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The BBC's Julian Siddle
"The Queen's vowel sounds had become more similar to those of the female BBC presenters"
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Examples of the queen's speech
throughout the years
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Wednesday, 20 December, 2000, 19:06 GMT
Queen's speech 'less posh'
House BBC
The Queen's English is drifting down the social hierarchy, scientists in Australia say.

After trawling through archives of Her Majesty's annual Christmas messages since 1952, they conclude that the royal accent is becoming less "posh".

The Queen is not likely to start dropping her aitches

Paul Foulkes, York University
The experts, based at Sydney's Macquarie University, believe the vowel sounds of Queen Elizabeth II have been influenced by subjects who are younger or of lower social standing.

As a result, they say, the Queen's accent is moving towards the standard accent of southern England, away from the cut-glass "upper-crust" accent of the 1950s.

Lead researcher Jonathan Harrington told BBC News Online: "In the last 40 or so years, there have been dramatic changes to the social class structure in Britain and to a certain extent this is reflected in pronunciation.

"It demonstrates that the monarchy, at least as far as the spoken accent is concerned, isn't isolated from the rest of the community."

"Hed" to "Had"

The researchers base their conclusions on an acoustic analysis of vowel sounds from archive recordings of the Queen's annual Christmas message.

They compared recordings from the 1950s and the 1980s with the standard accent of southern Britain, as spoken by female BBC broadcasters.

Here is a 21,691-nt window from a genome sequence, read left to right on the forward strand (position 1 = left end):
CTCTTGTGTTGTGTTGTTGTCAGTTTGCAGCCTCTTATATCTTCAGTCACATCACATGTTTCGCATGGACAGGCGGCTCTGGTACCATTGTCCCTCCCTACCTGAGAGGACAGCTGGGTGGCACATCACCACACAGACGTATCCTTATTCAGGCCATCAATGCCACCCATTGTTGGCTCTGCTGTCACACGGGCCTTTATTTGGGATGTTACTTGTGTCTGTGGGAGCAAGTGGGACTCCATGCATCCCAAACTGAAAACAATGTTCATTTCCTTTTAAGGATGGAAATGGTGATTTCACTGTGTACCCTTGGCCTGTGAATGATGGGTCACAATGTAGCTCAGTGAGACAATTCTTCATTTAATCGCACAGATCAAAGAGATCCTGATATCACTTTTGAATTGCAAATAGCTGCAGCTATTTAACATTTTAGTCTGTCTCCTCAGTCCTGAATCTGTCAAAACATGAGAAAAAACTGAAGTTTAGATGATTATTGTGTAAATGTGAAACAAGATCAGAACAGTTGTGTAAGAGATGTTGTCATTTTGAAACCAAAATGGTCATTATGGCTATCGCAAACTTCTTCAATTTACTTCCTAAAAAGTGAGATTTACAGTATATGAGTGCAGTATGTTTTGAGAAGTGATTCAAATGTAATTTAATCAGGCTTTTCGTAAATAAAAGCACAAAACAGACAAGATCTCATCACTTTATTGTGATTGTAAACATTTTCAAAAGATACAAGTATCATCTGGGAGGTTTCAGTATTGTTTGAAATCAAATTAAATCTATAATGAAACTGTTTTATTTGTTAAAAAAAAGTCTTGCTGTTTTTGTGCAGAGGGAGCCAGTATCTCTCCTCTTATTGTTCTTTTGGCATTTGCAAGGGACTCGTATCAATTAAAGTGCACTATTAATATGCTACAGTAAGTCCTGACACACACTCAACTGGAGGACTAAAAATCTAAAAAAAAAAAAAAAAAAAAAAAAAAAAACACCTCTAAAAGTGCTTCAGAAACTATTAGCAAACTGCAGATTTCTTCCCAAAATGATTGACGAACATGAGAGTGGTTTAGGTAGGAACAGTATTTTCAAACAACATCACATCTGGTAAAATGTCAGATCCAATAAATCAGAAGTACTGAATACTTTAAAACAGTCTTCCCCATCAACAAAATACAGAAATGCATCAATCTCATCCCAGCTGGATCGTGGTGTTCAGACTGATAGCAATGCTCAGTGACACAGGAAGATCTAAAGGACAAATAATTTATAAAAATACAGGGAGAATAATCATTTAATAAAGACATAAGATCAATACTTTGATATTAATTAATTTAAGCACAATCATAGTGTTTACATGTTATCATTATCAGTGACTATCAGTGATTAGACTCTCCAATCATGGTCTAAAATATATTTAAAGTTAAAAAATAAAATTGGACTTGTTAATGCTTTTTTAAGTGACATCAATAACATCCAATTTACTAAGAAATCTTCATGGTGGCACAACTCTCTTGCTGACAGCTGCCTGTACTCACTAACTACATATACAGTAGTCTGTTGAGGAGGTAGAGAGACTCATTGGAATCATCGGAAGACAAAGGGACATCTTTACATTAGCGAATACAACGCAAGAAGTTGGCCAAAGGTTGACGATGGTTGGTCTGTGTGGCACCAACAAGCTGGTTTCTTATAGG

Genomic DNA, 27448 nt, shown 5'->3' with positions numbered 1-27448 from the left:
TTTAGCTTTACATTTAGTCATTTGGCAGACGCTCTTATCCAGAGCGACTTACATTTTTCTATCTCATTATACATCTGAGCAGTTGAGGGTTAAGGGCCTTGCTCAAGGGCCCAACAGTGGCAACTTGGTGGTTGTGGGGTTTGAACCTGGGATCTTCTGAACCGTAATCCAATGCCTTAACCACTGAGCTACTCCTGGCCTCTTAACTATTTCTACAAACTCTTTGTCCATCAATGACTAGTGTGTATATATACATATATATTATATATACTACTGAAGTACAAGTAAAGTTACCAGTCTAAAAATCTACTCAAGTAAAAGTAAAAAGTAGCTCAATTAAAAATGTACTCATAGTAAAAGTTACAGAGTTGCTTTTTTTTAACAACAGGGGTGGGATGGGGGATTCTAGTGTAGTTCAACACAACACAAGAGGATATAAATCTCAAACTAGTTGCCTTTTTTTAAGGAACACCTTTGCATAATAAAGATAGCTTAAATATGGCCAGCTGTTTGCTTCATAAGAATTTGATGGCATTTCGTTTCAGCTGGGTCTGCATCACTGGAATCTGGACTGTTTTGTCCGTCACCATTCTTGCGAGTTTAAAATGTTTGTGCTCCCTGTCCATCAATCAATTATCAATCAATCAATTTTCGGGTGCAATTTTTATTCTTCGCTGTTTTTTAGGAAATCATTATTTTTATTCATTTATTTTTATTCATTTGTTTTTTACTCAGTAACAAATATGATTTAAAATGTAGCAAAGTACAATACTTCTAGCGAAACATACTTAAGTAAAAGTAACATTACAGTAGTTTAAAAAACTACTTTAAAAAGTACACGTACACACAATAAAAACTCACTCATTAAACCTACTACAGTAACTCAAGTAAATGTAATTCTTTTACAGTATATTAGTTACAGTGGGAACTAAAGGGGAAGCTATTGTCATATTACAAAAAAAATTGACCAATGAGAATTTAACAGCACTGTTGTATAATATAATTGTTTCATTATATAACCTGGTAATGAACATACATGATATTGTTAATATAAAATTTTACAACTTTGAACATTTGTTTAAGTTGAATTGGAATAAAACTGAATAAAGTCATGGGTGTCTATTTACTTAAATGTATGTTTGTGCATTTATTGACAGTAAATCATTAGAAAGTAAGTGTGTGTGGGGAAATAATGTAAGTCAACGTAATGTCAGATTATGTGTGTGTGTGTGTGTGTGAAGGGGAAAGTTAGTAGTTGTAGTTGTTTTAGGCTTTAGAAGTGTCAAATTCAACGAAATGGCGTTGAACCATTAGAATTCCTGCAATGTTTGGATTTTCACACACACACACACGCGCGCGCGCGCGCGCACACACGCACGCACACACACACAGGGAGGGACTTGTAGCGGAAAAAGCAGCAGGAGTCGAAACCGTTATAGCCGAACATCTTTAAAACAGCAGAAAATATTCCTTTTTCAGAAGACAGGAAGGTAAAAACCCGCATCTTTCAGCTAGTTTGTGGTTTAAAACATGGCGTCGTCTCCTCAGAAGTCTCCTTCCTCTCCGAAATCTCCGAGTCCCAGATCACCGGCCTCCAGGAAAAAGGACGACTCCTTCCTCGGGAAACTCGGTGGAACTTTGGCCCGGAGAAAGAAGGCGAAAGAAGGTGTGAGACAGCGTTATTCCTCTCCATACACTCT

Writing in the scientific journal Nature, the team say the Queen's pronunciation of vowel sounds has slowly shifted over the years "towards one that is characteristic of speakers who are younger and/or lower in the social hierarchy".

In the Queen's Christmas broadcasts of the 1950s, for example, the word "had" almost rhymed with "bed". But 30 years later "had" migrated halfway to the standard southern English pronunciation, which rhymes with "bad".

Blurring of accents

The researchers say the Queen's English is part of a nationwide trend towards a blurring of accents that once distinguished different social classes.

The standard accent of England - modern, received pronunciation - has been subtly influenced by the Cockney accent, for example, leading to some people dropping the "l" from milk.

And Estuary English has a glottal stop, dropping the "t", as in "a li'le bi' of breab wiv a bi' of bu'er on i'".

Jonathan Harrington is quick to point out that although the Queen no longer speaks the Queen's English of the 1950s, researchers have found no trace of Cockney influences over the years.

Royal stereotypes

And Paul Foulkes, a linguistics expert at York University, UK, says that although younger members of the Royal Family, such as Prince William, have been heard to use glottal stops, this does not extend to the Queen.

He told BBC News Online: "If you look at the way Spitting Image and other professional mimics might stereotype the Queen's speech with words like House pronounced as 'Hice', that is something she would be likely to change to reduce the distance between herself and other people.

"But she is not likely to start dropping her aitches or using glottal stops."

So for the time being at least, the House of Windsor is unlikely to become the 'Ouse of Windsor'.

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